The Explainer: Wines of Portugal

Here at Humble Tumbler HQ, we LOVE Portugal! Portuguese wine has an individual character shaped by a complex combination of an enormous array of native varieties (reportedly over 250!), traditional techniques and tumultuous history.

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The range of Portuguese wines in Melbourne is relatively limited, with only a couple of major importers – although it appears to be on the increase. Start with an alvarinho based white wines which have immediate appeal. The blends from Alentejo show finesse and structure, which are generally blends made from roupeiro, antoao vaz and arinto. The versatile fernão pires is one of Portugal’s most planted grapes. It grows more or less all over the country, but is particularly important in the regions of Tejo, Lisboa and Bairrada – and produces wine which ranges from tense & dry right through to dessert styles, in addition to producing sparkling. The Dao region is producing interesting whites made from the encruzado grape – the best of which show roses and violets, light citrus notes, a touch of savoury resin character. It is worth noting that the vast majority of Portuguese whites available in Australia currently are blended.

Vihno Verde Alvarinho Medium bodied, good intensity & flavour
Porto/Douro Malvasia Fina, Arinto, Verdelho Aromatic, fresh, honeysuckle, lemongrass
Dao Avesso, Bical, Encruzado Aromatic, light-med, floral, mineral
Bairrada Maria Gnomes, Bical Spicy, aromatic, exotic, some lees , spk.
Estremadura Arinto, Muscat (sweet wine) Crisp, high acid, lemony
Alentejo Roupeiro, Antão Vaz Firm, fuller bodied styles
Madeira Secial, Verdelho, Malmsey Unique hot aged   fortified style
Algave Arinto, Roupeiro High acid, waxy, apple, often blended



The red wine landscape of Portugal is dominated by five varieties – all of which have been traditionally used in Port production and are now being managed for use in table wines. They are tinta barroca, tinta roriz, tinta cao, tinta franca and the most significant variety touriga nacional. Tinta roriz is a synonym for tempranillo (as is aragonês –which is used in Dao). Touriga nacional is considered the most noble given its ability to produce densely flavoured, age-worthy wines with raspberry & liquorice flavours supported by a certain floral finesse. Douro favours tonta cao and tinta franca blends for big flavour and big tannin – while the northern region of Vihno Verde produced lighter blended wines, the better ones feature the red-fleshed variety souzão which lendsgood acid and dark colour.

Vihno Verde Amaral, Borraçal, Espadeiro, Souzão. Lighter, high acid, sometimes green in character
Douro Touriga Nacional, Tinta Amarela, Table wines – bold, dense, structured
Porto Touriga Nacional, Tinta Barroca, Franca, Roriz, Cao (VP) Fortified red wine style, long age
Dao Touriga Nacional, Alfrocheiro, Aragonez, Jaen, Tinta Cao Range from soft & juicy to full and age worthy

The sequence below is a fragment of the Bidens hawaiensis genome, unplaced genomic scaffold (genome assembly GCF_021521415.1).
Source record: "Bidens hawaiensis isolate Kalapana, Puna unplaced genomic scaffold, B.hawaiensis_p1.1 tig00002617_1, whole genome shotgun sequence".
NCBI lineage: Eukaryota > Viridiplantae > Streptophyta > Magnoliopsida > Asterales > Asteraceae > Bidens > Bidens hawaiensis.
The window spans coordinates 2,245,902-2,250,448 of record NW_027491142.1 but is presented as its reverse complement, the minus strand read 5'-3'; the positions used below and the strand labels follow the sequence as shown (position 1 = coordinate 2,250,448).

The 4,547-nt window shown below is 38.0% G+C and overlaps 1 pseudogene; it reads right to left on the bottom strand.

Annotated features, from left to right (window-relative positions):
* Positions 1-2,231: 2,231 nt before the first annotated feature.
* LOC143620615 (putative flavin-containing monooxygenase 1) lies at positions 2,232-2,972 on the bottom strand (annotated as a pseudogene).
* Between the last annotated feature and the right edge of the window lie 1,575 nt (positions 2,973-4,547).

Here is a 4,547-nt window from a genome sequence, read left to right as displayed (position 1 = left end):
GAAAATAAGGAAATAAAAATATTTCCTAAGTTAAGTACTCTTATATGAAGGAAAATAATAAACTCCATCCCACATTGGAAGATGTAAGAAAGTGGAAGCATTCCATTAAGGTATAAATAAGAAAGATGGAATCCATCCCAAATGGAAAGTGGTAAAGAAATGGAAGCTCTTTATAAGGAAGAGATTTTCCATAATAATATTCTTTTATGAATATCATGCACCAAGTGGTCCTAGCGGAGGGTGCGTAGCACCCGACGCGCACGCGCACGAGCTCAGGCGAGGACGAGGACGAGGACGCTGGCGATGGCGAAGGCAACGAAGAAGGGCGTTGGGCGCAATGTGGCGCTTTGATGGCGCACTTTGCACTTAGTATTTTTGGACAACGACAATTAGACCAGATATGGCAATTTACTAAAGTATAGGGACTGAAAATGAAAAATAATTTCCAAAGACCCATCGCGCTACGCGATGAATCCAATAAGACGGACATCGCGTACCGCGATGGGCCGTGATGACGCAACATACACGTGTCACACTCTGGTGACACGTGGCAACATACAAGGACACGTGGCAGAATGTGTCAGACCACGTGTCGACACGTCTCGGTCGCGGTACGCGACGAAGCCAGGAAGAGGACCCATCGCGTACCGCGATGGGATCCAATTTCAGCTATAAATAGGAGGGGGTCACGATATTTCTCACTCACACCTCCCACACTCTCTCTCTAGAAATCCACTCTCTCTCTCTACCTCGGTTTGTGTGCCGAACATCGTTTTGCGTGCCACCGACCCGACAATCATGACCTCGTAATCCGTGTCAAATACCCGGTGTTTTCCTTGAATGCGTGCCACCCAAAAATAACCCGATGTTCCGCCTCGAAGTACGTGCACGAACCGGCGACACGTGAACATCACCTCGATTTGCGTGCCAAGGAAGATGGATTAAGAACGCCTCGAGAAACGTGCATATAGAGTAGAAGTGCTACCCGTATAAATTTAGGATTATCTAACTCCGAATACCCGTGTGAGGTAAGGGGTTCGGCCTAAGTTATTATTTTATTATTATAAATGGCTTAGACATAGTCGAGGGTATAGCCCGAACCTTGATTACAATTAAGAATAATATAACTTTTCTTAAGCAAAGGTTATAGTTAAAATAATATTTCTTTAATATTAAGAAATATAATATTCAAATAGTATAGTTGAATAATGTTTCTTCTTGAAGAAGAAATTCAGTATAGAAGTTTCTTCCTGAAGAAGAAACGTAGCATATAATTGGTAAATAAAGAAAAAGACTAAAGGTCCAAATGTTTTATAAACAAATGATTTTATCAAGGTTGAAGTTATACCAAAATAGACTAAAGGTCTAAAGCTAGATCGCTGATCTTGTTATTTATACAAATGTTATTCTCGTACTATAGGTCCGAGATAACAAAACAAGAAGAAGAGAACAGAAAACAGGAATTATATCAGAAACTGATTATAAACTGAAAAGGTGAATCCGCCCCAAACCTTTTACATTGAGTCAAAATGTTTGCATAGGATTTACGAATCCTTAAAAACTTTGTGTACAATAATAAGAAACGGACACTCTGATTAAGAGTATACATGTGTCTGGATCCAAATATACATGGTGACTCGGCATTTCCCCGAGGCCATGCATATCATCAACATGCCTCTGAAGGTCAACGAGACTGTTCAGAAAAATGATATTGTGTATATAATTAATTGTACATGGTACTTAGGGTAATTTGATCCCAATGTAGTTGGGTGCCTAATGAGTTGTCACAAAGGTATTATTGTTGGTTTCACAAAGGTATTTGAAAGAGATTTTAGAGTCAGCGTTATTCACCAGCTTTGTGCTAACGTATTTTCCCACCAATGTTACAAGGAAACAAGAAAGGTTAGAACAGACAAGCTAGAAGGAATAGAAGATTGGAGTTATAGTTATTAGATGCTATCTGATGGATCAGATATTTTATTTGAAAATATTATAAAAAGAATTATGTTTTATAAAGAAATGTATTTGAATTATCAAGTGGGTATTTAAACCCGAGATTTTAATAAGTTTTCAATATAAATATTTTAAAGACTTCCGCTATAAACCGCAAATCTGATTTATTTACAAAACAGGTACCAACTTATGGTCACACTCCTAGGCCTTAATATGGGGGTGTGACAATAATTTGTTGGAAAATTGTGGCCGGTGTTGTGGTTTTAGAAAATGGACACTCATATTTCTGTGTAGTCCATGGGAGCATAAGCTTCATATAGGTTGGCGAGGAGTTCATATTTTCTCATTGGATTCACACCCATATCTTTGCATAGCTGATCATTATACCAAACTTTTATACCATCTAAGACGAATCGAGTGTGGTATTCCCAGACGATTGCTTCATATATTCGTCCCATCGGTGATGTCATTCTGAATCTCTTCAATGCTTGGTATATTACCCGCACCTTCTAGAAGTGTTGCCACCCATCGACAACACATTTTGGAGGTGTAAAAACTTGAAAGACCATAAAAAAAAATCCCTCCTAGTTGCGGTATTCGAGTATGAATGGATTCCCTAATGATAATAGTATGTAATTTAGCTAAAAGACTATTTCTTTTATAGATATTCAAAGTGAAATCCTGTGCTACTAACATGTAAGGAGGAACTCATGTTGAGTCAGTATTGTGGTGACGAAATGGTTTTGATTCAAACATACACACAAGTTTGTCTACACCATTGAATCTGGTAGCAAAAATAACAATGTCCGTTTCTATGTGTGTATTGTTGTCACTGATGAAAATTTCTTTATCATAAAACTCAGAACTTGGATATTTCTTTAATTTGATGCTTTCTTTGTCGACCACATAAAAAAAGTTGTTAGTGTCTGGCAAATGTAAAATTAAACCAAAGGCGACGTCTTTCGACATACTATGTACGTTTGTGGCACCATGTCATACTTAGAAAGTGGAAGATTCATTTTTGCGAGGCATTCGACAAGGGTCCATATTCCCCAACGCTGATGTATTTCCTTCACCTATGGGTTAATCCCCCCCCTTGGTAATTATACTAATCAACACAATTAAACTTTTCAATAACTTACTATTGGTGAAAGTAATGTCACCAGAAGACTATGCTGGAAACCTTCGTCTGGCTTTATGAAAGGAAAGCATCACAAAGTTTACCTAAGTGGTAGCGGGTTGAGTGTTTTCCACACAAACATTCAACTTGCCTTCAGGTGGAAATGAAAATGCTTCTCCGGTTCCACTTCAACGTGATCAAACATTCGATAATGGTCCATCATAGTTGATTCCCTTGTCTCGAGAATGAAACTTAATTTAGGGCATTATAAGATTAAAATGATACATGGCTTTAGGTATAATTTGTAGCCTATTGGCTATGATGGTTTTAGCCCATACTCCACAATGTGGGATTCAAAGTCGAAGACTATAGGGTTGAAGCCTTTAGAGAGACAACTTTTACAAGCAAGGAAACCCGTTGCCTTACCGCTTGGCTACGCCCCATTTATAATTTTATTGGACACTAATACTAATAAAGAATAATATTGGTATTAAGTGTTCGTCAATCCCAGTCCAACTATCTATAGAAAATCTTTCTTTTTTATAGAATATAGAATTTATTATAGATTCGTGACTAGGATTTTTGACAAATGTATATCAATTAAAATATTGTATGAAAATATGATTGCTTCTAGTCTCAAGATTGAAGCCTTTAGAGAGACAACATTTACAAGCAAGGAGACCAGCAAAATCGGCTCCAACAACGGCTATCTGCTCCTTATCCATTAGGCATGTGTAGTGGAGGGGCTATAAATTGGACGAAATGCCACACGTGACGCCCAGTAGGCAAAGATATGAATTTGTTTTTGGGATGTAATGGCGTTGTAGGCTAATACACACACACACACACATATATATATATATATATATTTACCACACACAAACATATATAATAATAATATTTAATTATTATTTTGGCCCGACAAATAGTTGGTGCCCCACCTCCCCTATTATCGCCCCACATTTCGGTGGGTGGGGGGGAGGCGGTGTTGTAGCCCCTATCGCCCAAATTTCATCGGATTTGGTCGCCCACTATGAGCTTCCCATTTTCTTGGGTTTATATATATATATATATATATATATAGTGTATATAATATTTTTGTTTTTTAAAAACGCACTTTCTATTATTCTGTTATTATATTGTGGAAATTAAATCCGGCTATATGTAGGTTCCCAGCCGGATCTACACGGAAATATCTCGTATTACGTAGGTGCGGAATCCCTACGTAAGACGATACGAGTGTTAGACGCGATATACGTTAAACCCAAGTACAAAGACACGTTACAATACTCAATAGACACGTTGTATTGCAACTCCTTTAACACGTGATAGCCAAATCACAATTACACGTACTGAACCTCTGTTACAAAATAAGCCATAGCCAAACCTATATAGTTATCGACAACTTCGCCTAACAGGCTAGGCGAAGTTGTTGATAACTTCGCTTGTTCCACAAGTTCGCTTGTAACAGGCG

Bairrada Baga, Touriga Nacional Tannic, rustic, structured
Estremadura Castelao, Syrah, Arogones Medium weight, earthy, juicy



Broadly speaking, worldwide there are two categories of what we call ‘port’. The classic sweet style known as Tawny Port is a fortified, long wood aged style championed by traditional Australian & Portuguese producers. Tawny is pre-oxidised in oak so when the bottle is opened, it will keep for many months. Vintage Port is a different beast – a style native to the Douro region in Portugal and home of the protected name ‘Port’. From a single year only, it is less sweet and much more wine-like despite being fortified. It is aged in oak only for two or three years and then bottled for further ageing between 20 to 30 years.

Made only from the top vineyards and vintages, fermentation of red grapes is stopped by the addition of brandy spirit, demanding a vigorous maceration process to extract the colour, tannin and flavour out of the skins before fortification. Traditionally foot-stomping was the preferred method, however this has been largely taken over by mechanisation. Decades old vintage port is one of the world’s great wine experiences – these wines throw a heavy sediment and are layered, complex, finely structured with a fascinating balance of structure, sprit and sugar.


The Atlantic island of Madeira produces a fortified wine of the same name which holds historical and stylistic significance in the world of wine. In the 17th century, ships en route to Asia & India would collect wine for the voyage. It became known that the wine actually tasted more appealing after the long, hot trip which led to the practice of fortification and hot ageing. Heat catalysed the development of tertiary characters and so the flavour profile of sweeter style Madeira often includes descriptors such as almonds & roasted nuts, caramel, dried fruit, oak, smoke, vanilla, orange citrus and molasses. Dryer styles are also available – where the flavours are more in line with dry sherry and can be quite simple, yet beguiling.

The four grape varieties used are sercial, verdelho, bual and malmsey – which in order from left to right produce dryer through sweeter wine respectively.


The quality control system is very similar to the French system. At the top, Quality Wine Produced in a Specific Region (QWPSR) or VQPRD – Vinho de Qualidade Produzido em Região Demarcada. These are the most protected wines and are labelled as D.O.C. (Denominação de Origem Controlada) which secures a superior quality. Wines that have regulations placed upon them but are not in a DOC region fall under the category of Indicação de Proveniência Regulamentada (IPR) or Indication of Regulated Provenance. Regional Wine or Vinho Regional carries with it a specific region within Portugal where no other factors are regulated.

Where to buy Portugese wines in Melbourne….


Happy drinking!